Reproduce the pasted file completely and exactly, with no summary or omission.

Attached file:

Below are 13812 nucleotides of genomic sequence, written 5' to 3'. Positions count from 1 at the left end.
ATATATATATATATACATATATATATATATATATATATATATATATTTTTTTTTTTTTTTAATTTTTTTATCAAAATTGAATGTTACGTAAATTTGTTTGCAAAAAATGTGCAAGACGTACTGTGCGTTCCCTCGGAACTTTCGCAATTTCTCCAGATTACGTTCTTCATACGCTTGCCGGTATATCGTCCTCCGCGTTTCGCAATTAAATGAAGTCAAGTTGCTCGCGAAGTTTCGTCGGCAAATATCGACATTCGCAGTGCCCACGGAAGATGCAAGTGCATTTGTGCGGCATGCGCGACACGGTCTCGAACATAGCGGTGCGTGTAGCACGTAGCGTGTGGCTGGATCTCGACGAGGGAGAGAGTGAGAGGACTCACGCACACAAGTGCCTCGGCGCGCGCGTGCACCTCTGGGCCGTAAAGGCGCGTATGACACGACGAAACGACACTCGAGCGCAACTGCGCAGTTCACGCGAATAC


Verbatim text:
Below are 13812 nucleotides of genomic sequence, written 5' to 3'. Positions count from 1 at the left end.
ATATATATATATATACATATATATATATATATATATATATATATATTTTTTTTTTTTTTTAATTTTTTTATCAAAATTGAATGTTACGTAAATTTGTTTGCAAAAAATGTGCAAGACGTACTGTGCGTTCCCTCGGAACTTTCGCAATTTCTCCAGATTACGTTCTTCATACGCTTGCCGGTATATCGTCCTCCGCGTTTCGCAATTAAATGAAGTCAAGTTGCTCGCGAAGTTTCGTCGGCAAATATCGACATTCGCAGTGCCCACGGAAGATGCAAGTGCATTTGTGCGGCATGCGCGACACGGTCTCGAACATAGCGGTGCGTGTAGCACGTAGCGTGTGGCTGGATCTCGACGAGGGAGAGAGTGAGAGGACTCACGCACACAAGTGCCTCGGCGCGCGCGTGCACCTCTGGGCCGTAAAGGCGCGTATGACACGACGAAACGACACTCGAGCGCAACTGCGCAGTTCACGCGAATAC